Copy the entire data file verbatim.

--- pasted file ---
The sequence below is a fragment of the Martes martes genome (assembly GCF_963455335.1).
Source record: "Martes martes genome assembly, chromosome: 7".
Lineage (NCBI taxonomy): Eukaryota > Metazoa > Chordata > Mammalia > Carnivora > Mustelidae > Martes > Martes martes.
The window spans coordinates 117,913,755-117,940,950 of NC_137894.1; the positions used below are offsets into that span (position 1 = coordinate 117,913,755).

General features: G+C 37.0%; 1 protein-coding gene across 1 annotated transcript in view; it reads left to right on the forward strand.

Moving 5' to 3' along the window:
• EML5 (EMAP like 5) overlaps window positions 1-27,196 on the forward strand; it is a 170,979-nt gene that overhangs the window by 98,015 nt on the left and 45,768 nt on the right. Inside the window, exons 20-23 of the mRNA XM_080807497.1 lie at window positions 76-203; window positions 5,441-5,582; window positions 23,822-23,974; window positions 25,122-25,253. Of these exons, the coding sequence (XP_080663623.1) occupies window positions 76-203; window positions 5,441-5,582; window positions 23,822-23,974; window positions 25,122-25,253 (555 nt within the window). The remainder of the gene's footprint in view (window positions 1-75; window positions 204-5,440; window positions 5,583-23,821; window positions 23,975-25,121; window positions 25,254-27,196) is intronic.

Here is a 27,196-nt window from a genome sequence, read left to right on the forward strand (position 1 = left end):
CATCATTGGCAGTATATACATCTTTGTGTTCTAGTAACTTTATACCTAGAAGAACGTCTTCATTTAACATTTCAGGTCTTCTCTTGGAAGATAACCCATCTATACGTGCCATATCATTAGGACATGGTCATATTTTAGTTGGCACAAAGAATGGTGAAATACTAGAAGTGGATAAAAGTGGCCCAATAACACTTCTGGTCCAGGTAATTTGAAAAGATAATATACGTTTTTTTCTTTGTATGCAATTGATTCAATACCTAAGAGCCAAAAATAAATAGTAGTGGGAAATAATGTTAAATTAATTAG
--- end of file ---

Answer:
The sequence below is a fragment of the Martes martes genome (assembly GCF_963455335.1).
Source record: "Martes martes genome assembly, chromosome: 7".
Lineage (NCBI taxonomy): Eukaryota > Metazoa > Chordata > Mammalia > Carnivora > Mustelidae > Martes > Martes martes.
The window spans coordinates 117,913,755-117,940,950 of NC_137894.1; the positions used below are offsets into that span (position 1 = coordinate 117,913,755).

General features: G+C 37.0%; 1 protein-coding gene across 1 annotated transcript in view; it reads left to right on the forward strand.

Moving 5' to 3' along the window:
• EML5 (EMAP like 5) overlaps window positions 1-27,196 on the forward strand; it is a 170,979-nt gene that overhangs the window by 98,015 nt on the left and 45,768 nt on the right. Inside the window, exons 20-23 of the mRNA XM_080807497.1 lie at window positions 76-203; window positions 5,441-5,582; window positions 23,822-23,974; window positions 25,122-25,253. Of these exons, the coding sequence (XP_080663623.1) occupies window positions 76-203; window positions 5,441-5,582; window positions 23,822-23,974; window positions 25,122-25,253 (555 nt within the window). The remainder of the gene's footprint in view (window positions 1-75; window positions 204-5,440; window positions 5,583-23,821; window positions 23,975-25,121; window positions 25,254-27,196) is intronic.

Here is a 27,196-nt window from a genome sequence, read left to right on the forward strand (position 1 = left end):
CATCATTGGCAGTATATACATCTTTGTGTTCTAGTAACTTTATACCTAGAAGAACGTCTTCATTTAACATTTCAGGTCTTCTCTTGGAAGATAACCCATCTATACGTGCCATATCATTAGGACATGGTCATATTTTAGTTGGCACAAAGAATGGTGAAATACTAGAAGTGGATAAAAGTGGCCCAATAACACTTCTGGTCCAGGTAATTTGAAAAGATAATATACGTTTTTTTCTTTGTATGCAATTGATTCAATACCTAAGAGCCAAAAATAAATAGTAGTGGGAAATAATGTTAAATTAATTAG